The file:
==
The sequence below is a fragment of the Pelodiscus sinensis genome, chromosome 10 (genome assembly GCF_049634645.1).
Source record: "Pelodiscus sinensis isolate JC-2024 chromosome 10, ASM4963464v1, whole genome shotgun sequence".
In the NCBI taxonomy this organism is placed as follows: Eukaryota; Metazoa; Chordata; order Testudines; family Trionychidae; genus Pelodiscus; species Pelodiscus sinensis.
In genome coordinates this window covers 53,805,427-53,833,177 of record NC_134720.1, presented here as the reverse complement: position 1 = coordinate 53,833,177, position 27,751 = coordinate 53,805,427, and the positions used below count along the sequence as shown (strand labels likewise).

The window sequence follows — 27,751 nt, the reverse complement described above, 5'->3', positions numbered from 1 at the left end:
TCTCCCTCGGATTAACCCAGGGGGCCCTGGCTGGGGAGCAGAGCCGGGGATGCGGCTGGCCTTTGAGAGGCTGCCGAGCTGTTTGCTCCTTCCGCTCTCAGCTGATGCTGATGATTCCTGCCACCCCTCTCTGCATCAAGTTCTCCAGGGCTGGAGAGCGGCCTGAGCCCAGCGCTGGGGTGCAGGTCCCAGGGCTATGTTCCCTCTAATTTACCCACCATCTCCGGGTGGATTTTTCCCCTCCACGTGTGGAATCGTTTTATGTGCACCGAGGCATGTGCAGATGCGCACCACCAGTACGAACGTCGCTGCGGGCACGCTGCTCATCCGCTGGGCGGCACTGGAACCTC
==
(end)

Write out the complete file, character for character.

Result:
The sequence below is a fragment of the Pelodiscus sinensis genome, chromosome 10 (genome assembly GCF_049634645.1).
Source record: "Pelodiscus sinensis isolate JC-2024 chromosome 10, ASM4963464v1, whole genome shotgun sequence".
In the NCBI taxonomy this organism is placed as follows: Eukaryota; Metazoa; Chordata; order Testudines; family Trionychidae; genus Pelodiscus; species Pelodiscus sinensis.
In genome coordinates this window covers 53,805,427-53,833,177 of record NC_134720.1, presented here as the reverse complement: position 1 = coordinate 53,833,177, position 27,751 = coordinate 53,805,427, and the positions used below count along the sequence as shown (strand labels likewise).

The window sequence follows — 27,751 nt, the reverse complement described above, 5'->3', positions numbered from 1 at the left end:
TCTCCCTCGGATTAACCCAGGGGGCCCTGGCTGGGGAGCAGAGCCGGGGATGCGGCTGGCCTTTGAGAGGCTGCCGAGCTGTTTGCTCCTTCCGCTCTCAGCTGATGCTGATGATTCCTGCCACCCCTCTCTGCATCAAGTTCTCCAGGGCTGGAGAGCGGCCTGAGCCCAGCGCTGGGGTGCAGGTCCCAGGGCTATGTTCCCTCTAATTTACCCACCATCTCCGGGTGGATTTTTCCCCTCCACGTGTGGAATCGTTTTATGTGCACCGAGGCATGTGCAGATGCGCACCACCAGTACGAACGTCGCTGCGGGCACGCTGCTCATCCGCTGGGCGGCACTGGAACCTC